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Written by By Alfredo P. Hernandez
Wednesday, 27 May 2009 16:59
HERE IN MY second home Papua New Guinea, organized mass looting has become a national pastime among the “raskols” (criminals), the jobless and the marginalized.

It comes second only to betel nut chewing, a longtime enshrined national pastime, which unfortunately, has become a national disgrace in its own right.

Already a perceived livelihood just like hunting, looting first evolved from the occasional plunder arising from broken-down vehicles – usually cargo trucks — along the highways in the Highlands, something never heard of in this part of the world until the late 1980s when the living was still easy.

My late father, a first-rate gasoline-and-diesel engine mechanic, had often told me proudly that he could stay three days and two nights along the highlands highway fixing a disabled hauler trucks with precious goods. But he came home, as always, in one piece, and with his truck and its contents intact.

But this scenario of peace and security in this part of this world of green wilderness had been turned upside down with the collapse of the Bougainville gold mines during the late 1980s, sending to the streets thousands of Papua New Guineans jobless while their families were going foodless.

From then on until some seven years ago, the government had been in great financial crisis, unable to attend to the most basic economic demand which was job. So, the people had to fend for themselves, while waiting for some promised economic reprieve from their government. It never came.

So in this part of the highlands along these highways, the villagers in their desperation struck a new source of livelihood, just like striking gold and oil.

At first, only the village thieves plucked the goods from the stalled haulers and sold them at the village or in town. But as the time went by, the virus of “easy money” had contaminated the entire village populace.

When they sneezed, they expelled this virus, and this was caught by the next village sitting on either side of the highway. And the nasty chain reaction moved on, until the disease had become pandemic, crossing borders far and wide, rivaling the now-dreaded swine flu.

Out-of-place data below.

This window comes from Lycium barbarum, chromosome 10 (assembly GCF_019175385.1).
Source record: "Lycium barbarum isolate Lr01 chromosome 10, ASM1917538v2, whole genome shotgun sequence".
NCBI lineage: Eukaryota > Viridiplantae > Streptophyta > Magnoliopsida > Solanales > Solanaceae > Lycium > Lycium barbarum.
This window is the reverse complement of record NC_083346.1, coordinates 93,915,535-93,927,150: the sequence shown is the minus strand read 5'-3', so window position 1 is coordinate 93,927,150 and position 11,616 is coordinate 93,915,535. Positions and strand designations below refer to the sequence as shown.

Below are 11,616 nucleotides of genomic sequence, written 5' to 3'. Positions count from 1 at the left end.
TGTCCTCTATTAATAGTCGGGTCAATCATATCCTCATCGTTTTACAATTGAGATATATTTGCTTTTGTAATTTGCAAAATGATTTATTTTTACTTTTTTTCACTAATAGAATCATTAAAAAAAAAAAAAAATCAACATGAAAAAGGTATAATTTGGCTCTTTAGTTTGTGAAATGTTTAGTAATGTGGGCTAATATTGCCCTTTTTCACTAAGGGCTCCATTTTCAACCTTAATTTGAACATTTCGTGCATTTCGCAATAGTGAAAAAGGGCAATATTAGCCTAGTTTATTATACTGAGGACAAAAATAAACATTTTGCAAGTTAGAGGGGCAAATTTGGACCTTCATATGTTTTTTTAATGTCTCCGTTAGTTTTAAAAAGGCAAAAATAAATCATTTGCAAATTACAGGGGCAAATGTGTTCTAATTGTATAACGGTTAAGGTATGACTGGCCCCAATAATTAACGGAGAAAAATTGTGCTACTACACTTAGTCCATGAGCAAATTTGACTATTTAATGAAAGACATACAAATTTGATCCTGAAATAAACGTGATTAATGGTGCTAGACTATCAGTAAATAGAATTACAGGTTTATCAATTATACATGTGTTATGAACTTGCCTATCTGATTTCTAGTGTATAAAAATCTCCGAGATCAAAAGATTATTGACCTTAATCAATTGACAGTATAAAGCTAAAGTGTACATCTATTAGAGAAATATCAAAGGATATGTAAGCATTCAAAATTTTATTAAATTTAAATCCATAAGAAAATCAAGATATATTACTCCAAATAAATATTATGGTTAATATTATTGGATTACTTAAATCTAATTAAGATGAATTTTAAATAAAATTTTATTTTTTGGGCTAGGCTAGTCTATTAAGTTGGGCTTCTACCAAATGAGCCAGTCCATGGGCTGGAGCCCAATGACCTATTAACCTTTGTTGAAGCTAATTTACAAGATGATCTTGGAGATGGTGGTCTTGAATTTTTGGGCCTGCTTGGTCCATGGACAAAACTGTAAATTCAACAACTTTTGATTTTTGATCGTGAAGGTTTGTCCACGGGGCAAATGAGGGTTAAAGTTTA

Soon enough, every looting incident that would take place along the highways saw the entire village ganging up on the helpless trucking crew, helping themselves to the goods found inside the containers.

And it did not happen just once. It happened for as many times as there were vehicles breaking down along the highway, and these included private vehicles and public buses called PMVs.

There was an incident just two or three years ago when a cargo truck laden with the local beer products conked out along the dreaded highlands highway.

In matters of few minutes, the entire village population was upon the disabled container truck, fighting over for the possession of more than a thousand cartons of beer after prying open the padlocked steel doors.

Then, there was drinking frenzy the whole day as the entire village reeked of liquor. When the police arrived shortly after noon, they scrambled to arrest the culprits. They failed.

The reason: They could not find any evidence of looting against the blind drunk thieves who actually made up the entire village population. The hauling company’s executives and the beer owners could not believe what they heard.

HAVING LIVED in this country for more than 15 years, I am almost convinced that most, if not all, of villages along the highland highways cutting through the Southern Highlands Province, the Eastern Highlands Province and neighboring highlands provinces are a sleeping giant of a looter just waiting for their DLS to get activated, just like in a computer program, such as the “spell-check”. When you had misspelled a word, the default “spell-check” program pops to correct the spelling.

By the way, DLS means “default looters syndrome”, a variation of what I called in this column three years ago – DRS — or “default raskol syndrome”.

And the one thing that could kick this syndrome into action is an unfortunate vehicle with goods getting disabled along the highway. It’s an opportunity enough to wake up a sleepy village population and throw them into hooliganism and thievery.

That looting could take place as a matter of course in highlands’ notorious spots is no longer surprising. Here in Port Moresby, it has become an ordinary scene, taking place even in places were it is witnessed by many.

Sometime ago, two of the country’s prominent media persons – the first a former music broadcaster and the other a former newspaper editor – were victims of separate looting incidents after they had a car crash off the road.

While they were pinned down inside their vehicles with serious injuries, a group of men hurriedly came, searched their pockets and the inside of the car for valuables and took off with the loot, satisfied that they had their keep for the day. Clearly, the DLS/DRS embedded in them worked perfectly.